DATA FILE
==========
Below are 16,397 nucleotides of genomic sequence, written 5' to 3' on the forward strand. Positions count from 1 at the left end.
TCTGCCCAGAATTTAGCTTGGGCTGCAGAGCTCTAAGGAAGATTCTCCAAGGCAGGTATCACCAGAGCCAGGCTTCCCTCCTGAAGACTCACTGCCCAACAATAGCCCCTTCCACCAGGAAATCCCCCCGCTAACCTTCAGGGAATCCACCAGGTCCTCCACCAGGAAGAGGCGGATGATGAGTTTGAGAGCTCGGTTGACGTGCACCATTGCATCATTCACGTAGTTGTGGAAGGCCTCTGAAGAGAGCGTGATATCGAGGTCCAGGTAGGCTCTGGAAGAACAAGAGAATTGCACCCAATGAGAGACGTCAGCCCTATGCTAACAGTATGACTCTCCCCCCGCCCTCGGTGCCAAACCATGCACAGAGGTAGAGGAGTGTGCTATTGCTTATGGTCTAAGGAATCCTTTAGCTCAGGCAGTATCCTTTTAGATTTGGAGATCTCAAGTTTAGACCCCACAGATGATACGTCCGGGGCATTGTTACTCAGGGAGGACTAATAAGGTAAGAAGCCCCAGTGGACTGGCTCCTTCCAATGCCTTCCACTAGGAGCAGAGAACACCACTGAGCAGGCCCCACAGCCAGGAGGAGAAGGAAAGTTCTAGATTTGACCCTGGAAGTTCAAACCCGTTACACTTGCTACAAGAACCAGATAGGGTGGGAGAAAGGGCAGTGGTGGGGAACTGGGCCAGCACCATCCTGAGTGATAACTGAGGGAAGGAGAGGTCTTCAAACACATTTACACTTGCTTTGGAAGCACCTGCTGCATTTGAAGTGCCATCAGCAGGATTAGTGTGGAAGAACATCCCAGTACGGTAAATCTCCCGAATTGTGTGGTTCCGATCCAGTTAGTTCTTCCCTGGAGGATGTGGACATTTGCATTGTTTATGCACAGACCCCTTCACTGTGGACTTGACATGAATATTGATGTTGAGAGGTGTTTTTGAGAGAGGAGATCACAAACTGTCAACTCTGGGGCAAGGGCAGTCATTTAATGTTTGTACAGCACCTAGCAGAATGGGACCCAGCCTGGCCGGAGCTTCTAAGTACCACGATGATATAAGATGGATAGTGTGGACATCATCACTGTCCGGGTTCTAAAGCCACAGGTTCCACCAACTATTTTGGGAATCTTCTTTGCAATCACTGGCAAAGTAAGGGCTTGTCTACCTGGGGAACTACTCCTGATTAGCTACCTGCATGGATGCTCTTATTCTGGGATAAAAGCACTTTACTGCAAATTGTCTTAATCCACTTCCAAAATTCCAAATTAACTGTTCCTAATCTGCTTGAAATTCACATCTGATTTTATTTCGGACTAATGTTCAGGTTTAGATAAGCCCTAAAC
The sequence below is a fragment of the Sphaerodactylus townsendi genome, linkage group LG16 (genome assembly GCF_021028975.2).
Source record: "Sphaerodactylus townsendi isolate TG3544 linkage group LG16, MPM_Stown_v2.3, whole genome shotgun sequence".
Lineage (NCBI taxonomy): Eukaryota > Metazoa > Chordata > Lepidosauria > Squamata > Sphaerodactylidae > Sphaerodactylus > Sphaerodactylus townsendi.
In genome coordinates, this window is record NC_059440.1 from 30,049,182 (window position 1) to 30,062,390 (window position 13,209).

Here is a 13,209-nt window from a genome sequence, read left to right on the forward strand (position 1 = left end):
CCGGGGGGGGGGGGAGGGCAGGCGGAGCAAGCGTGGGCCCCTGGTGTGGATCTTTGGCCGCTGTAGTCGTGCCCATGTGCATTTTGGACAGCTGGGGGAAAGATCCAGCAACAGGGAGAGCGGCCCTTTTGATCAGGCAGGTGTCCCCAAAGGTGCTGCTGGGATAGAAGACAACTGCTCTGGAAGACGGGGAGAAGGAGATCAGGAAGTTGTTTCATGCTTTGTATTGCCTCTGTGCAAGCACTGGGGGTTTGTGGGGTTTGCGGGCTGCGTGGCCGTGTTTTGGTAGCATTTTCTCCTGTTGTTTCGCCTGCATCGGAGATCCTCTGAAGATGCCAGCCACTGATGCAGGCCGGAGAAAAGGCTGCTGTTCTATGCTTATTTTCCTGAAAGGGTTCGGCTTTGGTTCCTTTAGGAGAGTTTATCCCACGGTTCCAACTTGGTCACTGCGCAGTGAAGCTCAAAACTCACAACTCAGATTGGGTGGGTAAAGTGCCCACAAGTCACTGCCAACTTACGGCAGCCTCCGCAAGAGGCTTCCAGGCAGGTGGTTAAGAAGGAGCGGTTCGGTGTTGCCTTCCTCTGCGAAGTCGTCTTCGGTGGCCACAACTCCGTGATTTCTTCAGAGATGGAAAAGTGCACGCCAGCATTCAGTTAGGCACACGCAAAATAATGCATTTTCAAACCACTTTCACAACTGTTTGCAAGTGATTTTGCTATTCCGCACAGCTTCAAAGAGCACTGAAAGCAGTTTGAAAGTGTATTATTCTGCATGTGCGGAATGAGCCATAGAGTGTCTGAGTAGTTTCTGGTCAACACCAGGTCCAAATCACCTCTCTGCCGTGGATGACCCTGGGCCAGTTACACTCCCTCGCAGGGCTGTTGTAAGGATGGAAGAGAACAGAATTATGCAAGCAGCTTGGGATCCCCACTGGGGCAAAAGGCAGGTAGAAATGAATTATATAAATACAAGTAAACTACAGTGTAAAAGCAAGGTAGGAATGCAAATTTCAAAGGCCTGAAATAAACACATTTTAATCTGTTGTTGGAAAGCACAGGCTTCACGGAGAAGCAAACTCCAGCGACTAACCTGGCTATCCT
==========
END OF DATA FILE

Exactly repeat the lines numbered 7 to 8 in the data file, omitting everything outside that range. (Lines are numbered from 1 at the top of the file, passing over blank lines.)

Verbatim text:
Here is a 13,209-nt window from a genome sequence, read left to right on the forward strand (position 1 = left end):
CCGGGGGGGGGGGGAGGGCAGGCGGAGCAAGCGTGGGCCCCTGGTGTGGATCTTTGGCCGCTGTAGTCGTGCCCATGTGCATTTTGGACAGCTGGGGGAAAGATCCAGCAACAGGGAGAGCGGCCCTTTTGATCAGGCAGGTGTCCCCAAAGGTGCTGCTGGGATAGAAGACAACTGCTCTGGAAGACGGGGAGAAGGAGATCAGGAAGTTGTTTCATGCTTTGTATTGCCTCTGTGCAAGCACTGGGGGTTTGTGGGGTTTGCGGGCTGCGTGGCCGTGTTTTGGTAGCATTTTCTCCTGTTGTTTCGCCTGCATCGGAGATCCTCTGAAGATGCCAGCCACTGATGCAGGCCGGAGAAAAGGCTGCTGTTCTATGCTTATTTTCCTGAAAGGGTTCGGCTTTGGTTCCTTTAGGAGAGTTTATCCCACGGTTCCAACTTGGTCACTGCGCAGTGAAGCTCAAAACTCACAACTCAGATTGGGTGGGTAAAGTGCCCACAAGTCACTGCCAACTTACGGCAGCCTCCGCAAGAGGCTTCCAGGCAGGTGGTTAAGAAGGAGCGGTTCGGTGTTGCCTTCCTCTGCGAAGTCGTCTTCGGTGGCCACAACTCCGTGATTTCTTCAGAGATGGAAAAGTGCACGCCAGCATTCAGTTAGGCACACGCAAAATAATGCATTTTCAAACCACTTTCACAACTGTTTGCAAGTGATTTTGCTATTCCGCACAGCTTCAAAGAGCACTGAAAGCAGTTTGAAAGTGTATTATTCTGCATGTGCGGAATGAGCCATAGAGTGTCTGAGTAGTTTCTGGTCAACACCAGGTCCAAATCACCTCTCTGCCGTGGATGACCCTGGGCCAGTTACACTCCCTCGCAGGGCTGTTGTAAGGATGGAAGAGAACAGAATTATGCAAGCAGCTTGGGATCCCCACTGGGGCAAAAGGCAGGTAGAAATGAATTATATAAATACAAGTAAACTACAGTGTAAAAGCAAGGTAGGAATGCAAATTTCAAAGGCCTGAAATAAACACATTTTAATCTGTTGTTGGAAAGCACAGGCTTCACGGAGAAGCAAACTCCAGCGACTAACCTGGCTATCCT